In 1997 the CDC met with nearly a dozen residents twice a month over nine months, together crafting a plan that would provide for individual homeownership, but with important controls to prevent speculation. Among those controls were that houses and duplexes had to be owner-occupied and that the CDC would have a right-of-first-refusal, at a controlled price, when the owner wished to sell.

Why such stringent controls? Homeownership is usually promoted as a way to stabilize communities. But in hot, urban markets like Minneapolis, homeownership can have the opposite effect. While homeowners moving to these areas are looking for stable, attractive and safe neighborhoods where they can feel comfortable long term, they are, at the same time, driven to increase property values. To do so, homeowners can become vigilant to the point of racism and other bigotry to keep out perceived threats to property values – behaviors that prevent true neighboring. Others buy simply to sell high quickly, disrupting community ties and inflating housing prices in the process. Policies preventing speculation will deter those who are only concerned with the economic value of the housing and will preserve long-term affordability.

Some residents, having moved to Cedar-Riverside when they were young and single, were now parents and interested in securing their financial futures. Low interest rates and a volatile stock market eliminated savings and stocks as desirable options for wealth enhancement. Massive housing inflation of the period made housing the best investment for growing personal wealth. One resident remarked in a Pulse of the Twin Cities article, “I just want my little hedge against inflation. You know, the American dream.” Allowing residents to purchase housing at well below market rates, at an income level that had previously shut them out of home buying, and selling at a far higher price, was literally seen as a path out of poverty for some. Doing so, however, would remove those units from the affordable housing market and increase the risk of housing commodification.

The CDC approved the Transition Homes plan in March of 2001 and then the MCDA became involved. By this time, the neighborhood conflict had generated complaints at City Hall, however, and final approval of the program stalled. The complaints reflected the exchange-value culture that had developed among residents, some of whom were demanding that the neighborhood housing be sold cheaply without restrictions on their ability to rent or sell the housing for a profit.

More turmoil arose in the fall of 2001, when city elections replaced the CDC’s long-time supportive city council member, Joan Campbell, with Paul Zerby, who commented in his council member newsletter that the Transition Homes restrictions were “so draconian as to make ownership nearly illusory.” Zerby pledged to hold up the process until his concerns were resolved. It was only after the CDC enlisted a confrontational but respected lawyer that the plan was finally approved in August of 2002. The ultimate resolution between potential buyers, the city and the CDC watered down the anti-speculation measures by replacing deed restrictions with a second mortgage, due only if the property became absentee-owned. The last Transition Homes unit was finally sold in 2005.

The Last Voice
The West Bank Community Development Corporation remained the last bastion committed to collective control of housing as a strategy to prevent its transformation into just another commodity. They were up against city hall, a corporate capitalist culture and even their own residents’ demands for commodified, rather than community-controlled, housing. The criticisms directed at the CDC came from every political direction, opposing any rent increase, however necessary, on the one hand, and any controls to protect housing from speculative investment, on the other. Indeed, there were some residents who simultaneously held both positions! The CDC was in the odd position of being the sole, organized source of resistance to commodified housing, trying to hold itself accountable to its historic mission of providing affordable, community-controlled housing.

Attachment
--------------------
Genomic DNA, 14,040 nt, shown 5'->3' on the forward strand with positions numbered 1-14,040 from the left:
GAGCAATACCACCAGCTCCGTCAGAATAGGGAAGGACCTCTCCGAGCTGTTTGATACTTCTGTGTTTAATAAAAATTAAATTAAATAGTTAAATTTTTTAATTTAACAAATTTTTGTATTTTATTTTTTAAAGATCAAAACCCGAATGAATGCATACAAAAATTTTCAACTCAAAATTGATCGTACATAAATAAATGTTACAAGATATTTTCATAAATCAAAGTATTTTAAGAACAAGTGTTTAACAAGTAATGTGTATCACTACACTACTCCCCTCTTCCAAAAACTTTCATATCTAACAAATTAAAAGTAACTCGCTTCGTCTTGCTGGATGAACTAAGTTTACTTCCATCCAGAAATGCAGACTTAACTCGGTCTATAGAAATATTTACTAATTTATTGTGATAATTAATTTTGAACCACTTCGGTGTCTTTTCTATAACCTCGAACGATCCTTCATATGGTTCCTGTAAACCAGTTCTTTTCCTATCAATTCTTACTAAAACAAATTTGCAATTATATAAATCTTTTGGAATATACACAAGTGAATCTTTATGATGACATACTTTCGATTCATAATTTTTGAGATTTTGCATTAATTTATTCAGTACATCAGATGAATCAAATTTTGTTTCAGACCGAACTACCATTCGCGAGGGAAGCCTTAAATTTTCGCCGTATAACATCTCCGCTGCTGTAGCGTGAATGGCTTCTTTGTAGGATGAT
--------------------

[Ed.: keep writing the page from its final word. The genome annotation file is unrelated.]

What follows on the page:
The case of Cedar-Riverside shows how difficult it is to produce housing that balances the contradictory goals of individual control and long-term affordability. As long as we live in a society where housing is seen as a commodity rather than a home, attempts to provide affordable and community-controlled housing will face opposition from elected officials, government bureaucrats and individuals caught up in a capitalist culture of buy cheap and sell high. Every time a member of the upper-middle class sells their home for more, the buyer below them has to sell their home for more, and so forth, until more people at the bottom are priced out of housing altogether. And yet, this reality seems to hold no weight in housing policy.

As long as we see housing as a commodity, people will be forced to choose between paying more to own their own housing or letting government or absentee landlords control affordable housing. The alternative is collective housing ownership, which can preserve affordability and a democratic form of control. Can we make this cultural leap in the context of George W. Bush’s “ownership society,” where ownership means corporate and individual rather than community? Cedar-Riverside’s West Bank CDC continues searching for new ways to try.

The Idea of Commodification

Where does our understanding of commodification come from? Long ago, Karl Marx distinguished “use values” – those things we create for our own use in a community setting – and “exchange values” – those things we make for exchange in a market of strangers. For those who’ve never experienced use-value communities, they may sound utopian, but they are very much based on real experience.

Like many Americans, I grew up in a community where no one ever hired a plumber, carpenter, roofer or lawn-mowing company. There was enough talent in the neighborhood that everyone just traded their skills (producing use values) to help each other. It built community, kept costs down and maintained people’s skills. It’s what built the powerful industrial unions a century ago, as workers not only worked together, but lived together in the same neighborhood producing community-bonding use values off-work that sustained the risk-taking required to build those unions.

Commodification occurs when people only use their skills to earn a wage or salary rather than to help their neighbors. And it becomes a vicious cycle. The more people work for a wage (creating exchange values) the less time they have available to help their neighbors, forcing everyone to buy services from strangers rather than trade services with friends, and weakening our communities.

It’s easy to blame capitalism for this, but capitalism is as much a consequence as a cause. The less we can rely on neighbors, the more we require a market and the more we think of everything, including housing, as having only a monetary value rather than a social value.